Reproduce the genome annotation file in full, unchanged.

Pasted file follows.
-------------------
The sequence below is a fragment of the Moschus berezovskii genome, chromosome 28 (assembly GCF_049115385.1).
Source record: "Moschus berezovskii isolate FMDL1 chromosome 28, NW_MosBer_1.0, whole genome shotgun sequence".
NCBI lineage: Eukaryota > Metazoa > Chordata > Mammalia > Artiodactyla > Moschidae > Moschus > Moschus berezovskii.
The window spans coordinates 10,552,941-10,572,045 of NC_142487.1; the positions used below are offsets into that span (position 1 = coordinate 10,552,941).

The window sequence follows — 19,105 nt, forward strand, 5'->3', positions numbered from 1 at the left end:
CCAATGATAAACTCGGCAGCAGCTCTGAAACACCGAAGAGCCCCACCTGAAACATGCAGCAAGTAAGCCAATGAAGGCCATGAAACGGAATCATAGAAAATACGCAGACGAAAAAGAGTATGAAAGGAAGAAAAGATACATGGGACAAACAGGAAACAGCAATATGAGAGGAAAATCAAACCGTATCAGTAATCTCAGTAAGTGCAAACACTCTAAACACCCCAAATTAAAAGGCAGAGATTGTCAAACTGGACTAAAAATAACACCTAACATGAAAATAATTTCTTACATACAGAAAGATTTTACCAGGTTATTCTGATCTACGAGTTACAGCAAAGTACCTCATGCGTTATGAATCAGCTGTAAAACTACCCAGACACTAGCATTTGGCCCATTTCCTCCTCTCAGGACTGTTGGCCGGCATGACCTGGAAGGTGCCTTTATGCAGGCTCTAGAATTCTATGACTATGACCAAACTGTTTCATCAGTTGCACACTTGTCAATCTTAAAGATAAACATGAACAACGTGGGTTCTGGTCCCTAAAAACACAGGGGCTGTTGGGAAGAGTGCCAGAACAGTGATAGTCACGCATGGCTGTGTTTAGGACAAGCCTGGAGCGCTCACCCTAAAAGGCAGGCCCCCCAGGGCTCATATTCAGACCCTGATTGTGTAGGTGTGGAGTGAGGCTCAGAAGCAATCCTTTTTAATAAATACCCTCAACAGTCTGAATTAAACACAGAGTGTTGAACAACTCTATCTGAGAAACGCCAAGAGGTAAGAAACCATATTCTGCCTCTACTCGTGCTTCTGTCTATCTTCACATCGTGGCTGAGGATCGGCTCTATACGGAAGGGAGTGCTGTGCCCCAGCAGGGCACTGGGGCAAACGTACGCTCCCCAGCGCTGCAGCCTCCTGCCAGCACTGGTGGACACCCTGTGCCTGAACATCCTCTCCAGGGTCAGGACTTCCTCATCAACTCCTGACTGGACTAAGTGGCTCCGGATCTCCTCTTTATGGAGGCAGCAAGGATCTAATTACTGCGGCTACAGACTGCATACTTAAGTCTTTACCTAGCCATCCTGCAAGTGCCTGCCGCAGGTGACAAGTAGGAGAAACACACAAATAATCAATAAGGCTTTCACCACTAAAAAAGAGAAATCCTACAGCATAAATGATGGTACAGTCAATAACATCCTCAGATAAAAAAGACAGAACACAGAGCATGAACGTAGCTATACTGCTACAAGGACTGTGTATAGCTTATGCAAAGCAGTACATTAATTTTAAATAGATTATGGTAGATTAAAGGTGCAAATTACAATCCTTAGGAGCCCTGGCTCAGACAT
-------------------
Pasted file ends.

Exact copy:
The sequence below is a fragment of the Moschus berezovskii genome, chromosome 28 (assembly GCF_049115385.1).
Source record: "Moschus berezovskii isolate FMDL1 chromosome 28, NW_MosBer_1.0, whole genome shotgun sequence".
NCBI lineage: Eukaryota > Metazoa > Chordata > Mammalia > Artiodactyla > Moschidae > Moschus > Moschus berezovskii.
The window spans coordinates 10,552,941-10,572,045 of NC_142487.1; the positions used below are offsets into that span (position 1 = coordinate 10,552,941).

The window sequence follows — 19,105 nt, forward strand, 5'->3', positions numbered from 1 at the left end:
CCAATGATAAACTCGGCAGCAGCTCTGAAACACCGAAGAGCCCCACCTGAAACATGCAGCAAGTAAGCCAATGAAGGCCATGAAACGGAATCATAGAAAATACGCAGACGAAAAAGAGTATGAAAGGAAGAAAAGATACATGGGACAAACAGGAAACAGCAATATGAGAGGAAAATCAAACCGTATCAGTAATCTCAGTAAGTGCAAACACTCTAAACACCCCAAATTAAAAGGCAGAGATTGTCAAACTGGACTAAAAATAACACCTAACATGAAAATAATTTCTTACATACAGAAAGATTTTACCAGGTTATTCTGATCTACGAGTTACAGCAAAGTACCTCATGCGTTATGAATCAGCTGTAAAACTACCCAGACACTAGCATTTGGCCCATTTCCTCCTCTCAGGACTGTTGGCCGGCATGACCTGGAAGGTGCCTTTATGCAGGCTCTAGAATTCTATGACTATGACCAAACTGTTTCATCAGTTGCACACTTGTCAATCTTAAAGATAAACATGAACAACGTGGGTTCTGGTCCCTAAAAACACAGGGGCTGTTGGGAAGAGTGCCAGAACAGTGATAGTCACGCATGGCTGTGTTTAGGACAAGCCTGGAGCGCTCACCCTAAAAGGCAGGCCCCCCAGGGCTCATATTCAGACCCTGATTGTGTAGGTGTGGAGTGAGGCTCAGAAGCAATCCTTTTTAATAAATACCCTCAACAGTCTGAATTAAACACAGAGTGTTGAACAACTCTATCTGAGAAACGCCAAGAGGTAAGAAACCATATTCTGCCTCTACTCGTGCTTCTGTCTATCTTCACATCGTGGCTGAGGATCGGCTCTATACGGAAGGGAGTGCTGTGCCCCAGCAGGGCACTGGGGCAAACGTACGCTCCCCAGCGCTGCAGCCTCCTGCCAGCACTGGTGGACACCCTGTGCCTGAACATCCTCTCCAGGGTCAGGACTTCCTCATCAACTCCTGACTGGACTAAGTGGCTCCGGATCTCCTCTTTATGGAGGCAGCAAGGATCTAATTACTGCGGCTACAGACTGCATACTTAAGTCTTTACCTAGCCATCCTGCAAGTGCCTGCCGCAGGTGACAAGTAGGAGAAACACACAAATAATCAATAAGGCTTTCACCACTAAAAAAGAGAAATCCTACAGCATAAATGATGGTACAGTCAATAACATCCTCAGATAAAAAAGACAGAACACAGAGCATGAACGTAGCTATACTGCTACAAGGACTGTGTATAGCTTATGCAAAGCAGTACATTAATTTTAAATAGATTATGGTAGATTAAAGGTGCAAATTACAATCCTTAGGAGCCCTGGCTCAGACAT